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What Do I Do if I Have Overpaid My Employee?

If you have accidentally overpaid your employee, you will likely be able to recover the full amount of the overpayment. To do so lawfully, you will need to:

  • inform the employee as soon as you realise you have overpaid them; and
  • work with your employee to reach an agreement on repayment terms.

If your employee does not agree to a repayment plan, you must speak to an employment lawyer.

If the employee agrees to the repayment plan, the plan should set out:

  • the reason for the overpayment;
  • the amount owing;
  • how the employee will repay the money (e.g. by deduction or by payment to a nominated account); and
  • the frequency of each payment.

To ensure the agreement’s terms are workable and avoid potential disputes in the future, you should ask your employee to nominate how they would like to repay you. Keep written records of these discussions in case you need to refer to them later. 

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Key Takeaways

If you have a reason to deduct pay from an employee’s wages, you must consult the employee and agree on an approach. There are many circumstances where you might seek to make pay deductions. However, the purpose and outcome of doing so must be in the employee’s best interest. If you are unsure whether you can deduct your employees’ wages for any reason, you should speak to an employment lawyer. Obtaining the right advice upfront can avoid any potential claims or complaints later.

If you have questions about deducting wages, our experienced employment lawyers can assist as part of our LegalVision membership. For a low monthly fee, you will have unlimited access to lawyers to answer your questions and draft and review your documents. Call us today on 1300 544 755 or visit our membership page

Frequently Asked Questions

What is a permitted deduction?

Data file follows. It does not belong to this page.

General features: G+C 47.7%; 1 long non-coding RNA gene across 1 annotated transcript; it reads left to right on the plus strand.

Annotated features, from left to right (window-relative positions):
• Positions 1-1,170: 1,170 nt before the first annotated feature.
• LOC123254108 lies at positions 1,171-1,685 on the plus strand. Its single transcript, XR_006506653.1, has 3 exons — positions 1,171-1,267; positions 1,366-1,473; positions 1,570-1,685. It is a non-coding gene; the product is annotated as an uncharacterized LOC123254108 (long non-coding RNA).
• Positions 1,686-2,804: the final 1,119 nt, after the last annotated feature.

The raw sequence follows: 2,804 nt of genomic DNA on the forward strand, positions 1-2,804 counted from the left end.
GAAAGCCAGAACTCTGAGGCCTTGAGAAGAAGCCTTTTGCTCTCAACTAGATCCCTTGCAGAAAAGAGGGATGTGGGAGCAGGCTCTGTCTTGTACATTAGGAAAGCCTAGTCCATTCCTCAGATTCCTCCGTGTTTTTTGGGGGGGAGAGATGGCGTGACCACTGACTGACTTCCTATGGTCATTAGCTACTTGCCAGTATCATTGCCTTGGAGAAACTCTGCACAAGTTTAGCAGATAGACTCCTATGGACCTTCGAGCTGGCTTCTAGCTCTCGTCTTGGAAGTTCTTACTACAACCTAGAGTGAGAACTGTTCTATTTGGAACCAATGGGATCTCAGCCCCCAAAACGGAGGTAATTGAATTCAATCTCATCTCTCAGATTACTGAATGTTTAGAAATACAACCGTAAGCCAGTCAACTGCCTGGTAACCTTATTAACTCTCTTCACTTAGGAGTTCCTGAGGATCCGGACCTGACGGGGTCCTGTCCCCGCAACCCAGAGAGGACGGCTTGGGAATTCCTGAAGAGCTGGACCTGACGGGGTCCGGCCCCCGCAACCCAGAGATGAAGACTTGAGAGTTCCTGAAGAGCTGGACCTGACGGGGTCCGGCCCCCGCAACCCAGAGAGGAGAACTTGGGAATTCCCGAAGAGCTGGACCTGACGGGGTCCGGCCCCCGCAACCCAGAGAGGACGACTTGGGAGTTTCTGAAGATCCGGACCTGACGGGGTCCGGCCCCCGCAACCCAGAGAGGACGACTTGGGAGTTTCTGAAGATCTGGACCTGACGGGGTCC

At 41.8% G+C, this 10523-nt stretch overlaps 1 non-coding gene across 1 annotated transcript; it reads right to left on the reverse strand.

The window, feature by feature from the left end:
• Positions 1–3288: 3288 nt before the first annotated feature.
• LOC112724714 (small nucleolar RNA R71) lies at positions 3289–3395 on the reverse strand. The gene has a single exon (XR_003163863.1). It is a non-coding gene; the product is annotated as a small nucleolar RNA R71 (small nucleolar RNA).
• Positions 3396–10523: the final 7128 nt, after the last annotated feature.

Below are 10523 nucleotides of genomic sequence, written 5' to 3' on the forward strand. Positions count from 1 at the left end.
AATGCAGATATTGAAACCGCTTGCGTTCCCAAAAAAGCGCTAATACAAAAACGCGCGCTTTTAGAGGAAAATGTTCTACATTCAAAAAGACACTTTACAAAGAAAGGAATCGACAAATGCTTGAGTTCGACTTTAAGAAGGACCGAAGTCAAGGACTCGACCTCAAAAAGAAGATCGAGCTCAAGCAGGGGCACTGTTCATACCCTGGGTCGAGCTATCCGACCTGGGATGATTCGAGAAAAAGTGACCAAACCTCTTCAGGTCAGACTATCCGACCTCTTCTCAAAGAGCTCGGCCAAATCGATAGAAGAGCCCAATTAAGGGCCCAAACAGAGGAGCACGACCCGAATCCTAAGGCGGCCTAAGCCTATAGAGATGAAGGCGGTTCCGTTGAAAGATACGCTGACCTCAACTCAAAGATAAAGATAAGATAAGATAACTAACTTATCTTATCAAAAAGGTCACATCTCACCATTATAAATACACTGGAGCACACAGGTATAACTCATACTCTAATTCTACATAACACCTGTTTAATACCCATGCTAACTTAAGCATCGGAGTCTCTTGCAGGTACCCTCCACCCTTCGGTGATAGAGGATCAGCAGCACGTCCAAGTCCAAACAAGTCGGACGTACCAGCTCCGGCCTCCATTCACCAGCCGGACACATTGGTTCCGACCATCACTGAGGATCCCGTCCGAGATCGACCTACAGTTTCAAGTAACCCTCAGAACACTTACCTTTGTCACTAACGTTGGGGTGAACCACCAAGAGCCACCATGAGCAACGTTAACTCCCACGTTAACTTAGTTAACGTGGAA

A permitted deduction is a lawful reduction from your employee’s wages as authorised by the Fair Work Act. A deduction must be principally for the employee’s benefit and authorised by the employee in writing to be permitted under the Fair Work Act. Furthermore, the employee must authorise the deduction under an enterprise agreement. Alternatively, the deduction must be authorised by a Fair Work Commission order, modern award, or another law or court order. 

What should I do if I overpay an employee?

If you overpay an employee, you should first inform the employee of the overpayment and discuss with them how they will repay the overpayment amount. If an employee refuses to repay the amount, you should discuss this with an employment lawyer. You should ensure that any agreement reached with an employee is in writing and includes the reason for the overpayment, the amount of money they owe you, how they can repay it, and the frequency of each payment.

Eleanor Kenny

Eleanor Kenny

Law Graduate

Eleanor is a graduate lawyer in LegalVision’s Employment team. She graduated in 2020 with a Bachelor of Business and a Bachelor of Laws from the University of Technology Sydney. She began her career working in an international professional services firm providing corporate clients with regulatory tax advice in relation to their globally mobile employees.

Qualifications: Bachelor of Laws, Bachelor of Business, University of Technology Sydney.